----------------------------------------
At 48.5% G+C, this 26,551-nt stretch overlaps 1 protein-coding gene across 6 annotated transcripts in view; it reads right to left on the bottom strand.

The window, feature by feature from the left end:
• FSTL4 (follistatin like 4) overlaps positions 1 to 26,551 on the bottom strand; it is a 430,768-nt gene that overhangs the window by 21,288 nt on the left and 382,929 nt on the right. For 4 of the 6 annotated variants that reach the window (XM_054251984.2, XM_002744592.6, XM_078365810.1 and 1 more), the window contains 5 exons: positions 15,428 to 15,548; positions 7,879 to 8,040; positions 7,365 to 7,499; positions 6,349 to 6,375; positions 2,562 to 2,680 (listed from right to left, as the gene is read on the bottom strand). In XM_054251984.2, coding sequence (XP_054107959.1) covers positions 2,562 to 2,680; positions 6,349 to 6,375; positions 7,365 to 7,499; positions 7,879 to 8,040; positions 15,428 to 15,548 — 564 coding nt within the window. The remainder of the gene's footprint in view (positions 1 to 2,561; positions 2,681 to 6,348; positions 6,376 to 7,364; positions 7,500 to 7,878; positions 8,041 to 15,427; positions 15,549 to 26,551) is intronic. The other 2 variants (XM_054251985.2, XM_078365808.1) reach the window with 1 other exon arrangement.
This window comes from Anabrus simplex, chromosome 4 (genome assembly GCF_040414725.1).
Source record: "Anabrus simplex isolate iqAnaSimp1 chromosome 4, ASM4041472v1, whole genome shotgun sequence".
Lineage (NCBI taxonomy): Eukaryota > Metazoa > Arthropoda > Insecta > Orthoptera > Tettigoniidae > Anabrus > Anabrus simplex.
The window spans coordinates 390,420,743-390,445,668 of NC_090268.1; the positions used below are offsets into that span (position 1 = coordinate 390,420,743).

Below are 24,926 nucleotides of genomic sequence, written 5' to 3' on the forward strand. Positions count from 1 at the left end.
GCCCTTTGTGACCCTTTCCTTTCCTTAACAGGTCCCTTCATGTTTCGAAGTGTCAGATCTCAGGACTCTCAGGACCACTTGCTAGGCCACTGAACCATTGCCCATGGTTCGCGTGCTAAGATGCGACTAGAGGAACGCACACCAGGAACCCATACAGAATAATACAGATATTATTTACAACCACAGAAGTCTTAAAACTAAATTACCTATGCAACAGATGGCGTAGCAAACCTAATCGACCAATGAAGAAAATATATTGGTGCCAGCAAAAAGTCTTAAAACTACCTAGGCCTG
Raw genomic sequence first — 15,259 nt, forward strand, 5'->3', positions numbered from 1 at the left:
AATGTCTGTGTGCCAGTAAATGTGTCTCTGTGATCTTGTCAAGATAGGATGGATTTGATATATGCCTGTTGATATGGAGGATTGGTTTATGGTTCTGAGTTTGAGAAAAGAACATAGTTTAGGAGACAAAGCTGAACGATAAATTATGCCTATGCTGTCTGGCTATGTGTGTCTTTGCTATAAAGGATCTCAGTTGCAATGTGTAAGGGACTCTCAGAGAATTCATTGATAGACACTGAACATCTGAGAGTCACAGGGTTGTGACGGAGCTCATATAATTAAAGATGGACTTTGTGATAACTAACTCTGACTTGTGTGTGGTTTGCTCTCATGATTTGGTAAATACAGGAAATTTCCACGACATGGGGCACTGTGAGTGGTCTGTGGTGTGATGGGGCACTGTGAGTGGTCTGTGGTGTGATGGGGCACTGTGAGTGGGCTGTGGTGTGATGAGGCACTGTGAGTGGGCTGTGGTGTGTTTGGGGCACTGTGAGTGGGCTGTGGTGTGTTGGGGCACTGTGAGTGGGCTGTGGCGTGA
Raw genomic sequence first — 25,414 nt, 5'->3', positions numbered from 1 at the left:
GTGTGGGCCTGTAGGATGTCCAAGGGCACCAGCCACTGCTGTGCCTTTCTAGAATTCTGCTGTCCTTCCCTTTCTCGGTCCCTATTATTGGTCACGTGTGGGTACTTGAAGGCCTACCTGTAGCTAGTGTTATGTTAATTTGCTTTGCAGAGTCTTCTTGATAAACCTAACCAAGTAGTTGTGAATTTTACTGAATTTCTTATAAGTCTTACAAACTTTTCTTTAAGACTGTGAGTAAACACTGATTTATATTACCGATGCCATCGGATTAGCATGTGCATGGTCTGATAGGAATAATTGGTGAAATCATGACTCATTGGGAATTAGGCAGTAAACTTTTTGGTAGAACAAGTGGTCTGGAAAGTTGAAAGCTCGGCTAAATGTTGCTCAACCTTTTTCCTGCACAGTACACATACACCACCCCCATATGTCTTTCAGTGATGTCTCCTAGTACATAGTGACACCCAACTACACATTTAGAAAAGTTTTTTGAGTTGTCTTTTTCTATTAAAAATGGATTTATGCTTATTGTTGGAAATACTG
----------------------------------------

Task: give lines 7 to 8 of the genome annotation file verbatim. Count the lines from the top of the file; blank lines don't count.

The window spans coordinates 390,420,743-390,445,668 of NC_090268.1; the positions used below are offsets into that span (position 1 = coordinate 390,420,743).

Below are 24,926 nucleotides of genomic sequence, written 5' to 3' on the forward strand. Positions count from 1 at the left end.